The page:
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Thursday, 27 December 2012

A Note About the Downton Deaths (Spoilers)

In the middle of series three of Downton Abbey I was one of many shocked by the sudden death of Lady Sybil following childbirth. I'll admit I was in floods of tears, then and the following twice I watched the episode. But, following the Christmas special that saw Matthew Crawley crash his car and die on the road, I was left a bit...cold actually. Luckily, I can easily ascertain why.

Sybil's death was sudden, yes, but it was as foreshadowed during the episode as Matthew's was. We saw her loving conversations with Tom, Mary and Cora; we knew the pompous doctor was going to lead to a dead end - possibly quite literally. But this foreshadowing didn't ruin the surprise because there was always a chance she'd pull through. After all, they'd be pretty stupid or brave to kill off such a popular character so swiftly. Whereas, with Matthew, the rumours about Dan Stevens's departure had been circulating for months. It was so damn obvious that he was going to bow out - if not in the Christmas special then in the early part of series four - that the emotion was sapped from the moment. It became all about the actor while Sybil's death was all about the character. I don't seriously believe that the cast and crew couldn't have kept silent if they'd really been induced.

Perhaps the most important aspect of any character death is emotional resonance. During Sybil's actual death scene I was invested, yes, but I didn't cry. What actually set off the tears were the reactions of the staff. Once Thomas started blubbing I did too. The difficulty with Matthew's death is that we had the 'event' but no emotional resonance afterwards. Okay, we saw Mary with her baby conflicting with the harsh images of her husband lying dead but there was no moment of revelation. There may be in the opening scenes of series four and, if there is, that will make it better but the actual death will have lost much of its emotional resonance by then. I can't help feeling that the audience has been let down a bit. There is, of course, the credible chance I'm in a minority on this one.

Tuesday, 18 December 2012

Classic Film Review: Heaven Knows, Mr Allison (1957)

Heaven Knows, Mr Allison tells the story of Corporal Allison (Robert Mitchum), a marine who drifts to shore on a Pacific island to find that the only person there is Sister Angela (Deborah Kerr), a nun who has just buried the priest she accompanied to the island. They make plans to escape the island but these turn sour when Japanese troops turn up to make a base on the island. They are forced to seek refuge in a cave and see what happens next but the close proximity causes its own problems.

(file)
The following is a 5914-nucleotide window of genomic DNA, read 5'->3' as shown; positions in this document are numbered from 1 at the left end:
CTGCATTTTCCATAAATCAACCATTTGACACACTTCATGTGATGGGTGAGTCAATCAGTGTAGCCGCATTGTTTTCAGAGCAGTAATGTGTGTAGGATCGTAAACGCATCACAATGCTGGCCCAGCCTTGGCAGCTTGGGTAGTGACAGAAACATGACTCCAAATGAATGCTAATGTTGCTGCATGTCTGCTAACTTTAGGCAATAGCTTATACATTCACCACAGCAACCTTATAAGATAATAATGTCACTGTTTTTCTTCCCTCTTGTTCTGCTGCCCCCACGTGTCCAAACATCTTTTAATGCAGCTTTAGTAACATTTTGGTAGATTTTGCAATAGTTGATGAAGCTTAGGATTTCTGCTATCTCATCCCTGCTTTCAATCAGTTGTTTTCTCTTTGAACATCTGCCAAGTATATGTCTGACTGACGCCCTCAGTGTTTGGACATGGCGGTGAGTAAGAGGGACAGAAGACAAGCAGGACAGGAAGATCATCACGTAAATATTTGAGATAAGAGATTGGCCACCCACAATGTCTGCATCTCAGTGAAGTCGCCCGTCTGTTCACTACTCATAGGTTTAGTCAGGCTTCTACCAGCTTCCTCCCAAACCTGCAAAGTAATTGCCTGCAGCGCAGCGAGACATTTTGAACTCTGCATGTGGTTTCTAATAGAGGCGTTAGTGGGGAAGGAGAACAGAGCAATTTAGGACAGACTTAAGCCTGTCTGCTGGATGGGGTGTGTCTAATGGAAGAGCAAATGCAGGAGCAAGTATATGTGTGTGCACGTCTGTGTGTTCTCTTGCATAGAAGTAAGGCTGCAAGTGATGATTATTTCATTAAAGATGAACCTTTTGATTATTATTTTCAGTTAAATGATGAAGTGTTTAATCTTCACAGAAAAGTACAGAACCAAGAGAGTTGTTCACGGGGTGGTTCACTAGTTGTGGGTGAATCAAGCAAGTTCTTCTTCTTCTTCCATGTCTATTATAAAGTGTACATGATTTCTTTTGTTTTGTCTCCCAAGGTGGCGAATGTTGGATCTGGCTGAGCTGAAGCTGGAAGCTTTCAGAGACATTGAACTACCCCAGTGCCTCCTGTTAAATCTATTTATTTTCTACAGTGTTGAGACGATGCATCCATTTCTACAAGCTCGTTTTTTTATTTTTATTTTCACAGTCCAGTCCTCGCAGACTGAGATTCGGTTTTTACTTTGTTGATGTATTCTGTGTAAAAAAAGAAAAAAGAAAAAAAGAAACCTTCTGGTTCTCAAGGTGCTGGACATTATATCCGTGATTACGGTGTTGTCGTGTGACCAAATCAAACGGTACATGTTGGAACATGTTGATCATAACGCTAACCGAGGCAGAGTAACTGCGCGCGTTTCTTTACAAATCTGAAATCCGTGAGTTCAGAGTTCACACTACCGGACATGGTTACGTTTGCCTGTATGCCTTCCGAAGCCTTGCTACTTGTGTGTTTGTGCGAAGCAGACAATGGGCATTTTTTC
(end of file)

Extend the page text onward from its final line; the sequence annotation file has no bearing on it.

There are a few similarities in tone between this film and The African Queen (1951, reviewed here) but any notion of a love plot is complicated by Sister Angela's habit. The romantic tension between Mitchum and Kerr works a little but can't last. Essentially, we have to care about their survival and not any hope of a romantic conclusion. The film achieves this, in part, by making Cpl Allison a good, down to earth man who has no pretensions of intelligence. This role was the first of Mitchum's that I've had no problems with but it suited him perfectly. As for Kerr, her Irish accent did get a little grating at times (and some words got lost) but her best moments came as Sister Angela finally cracks while a drunk Allison is arguing with her. The veneer of calm she's managed to maintain throughout makes this moment all the more compelling.

The third star of the film is undoubtedly the setting. Beautifully directed and filmed on location, the island comes to life, playing an important role as the film progresses. Heaven Knows, Mr Allison is a decent film hampered partly by a bad title. It's worth a watch as an excellent Robert Mitchum film and as part of Deborah Kerr's catalogue of good performances.

Friday, 14 December 2012

A Classics Challenge: December Wrap Up

Well, I technically failed this challenge, reading only six classics throughout the year when the target was a minimum of seven. I think we'll blame this on Charles Dickens since the challenge ended up being 'The Charles Dickens Classics Challenge With Two Other Books Thrown In'. So what books did I manage to read as part of the challenge?

  • I started off in January with Oliver Twist by Charles Dickens (review here, prompt post here). 
  • In February I took a hiatus from all other books to indulge in Bleak House which is by far my favourite Dickens novel (review here, prompt post here).
  • I think Bleak House exhausted me. I came back to the challenge in July with another Dickens book - The Old Curiosity Shop (review here, prompt post here).
  • In August I stepped away from Dickens for the first time and read Jane Austen's Emma (review here, prompt post here).
  • In September I moved onto Thomas Hardy's The Mayor of Casterbridge (review here, prompt post here).
  • Finally, my December read - actually started with all good intentions back in October - was another Dickens novel, Little Dorrit (review here).

Four Dickens, one Austen and one Hardy. Not too shabby for the year, especially when you look at the lengths of Bleak House and Little Dorrit. Of course, there were some books I listed on my original challenge post that didn't get a look in: Mary Barton (Gaskell), The Mill on the Floss (Eliot), A Farewell to Arms (Hemingway) and The Life and Opinions of Tristram Shandy, Gentleman (Sterne). That's a shame for them but, honestly, this year deserved to be dedicated to Dickens. 

If I had to pick favourites I'd say it's a tie between Bleak House and Emma. I loved the depth of the former and the humour of the latter. Two very different texts but enjoyable for different reasons. That said, I didn't dislike any of these books. If I had to pick my least favourite it would probably be Oliver Twist but that's just because I enjoyed all of the others immensely.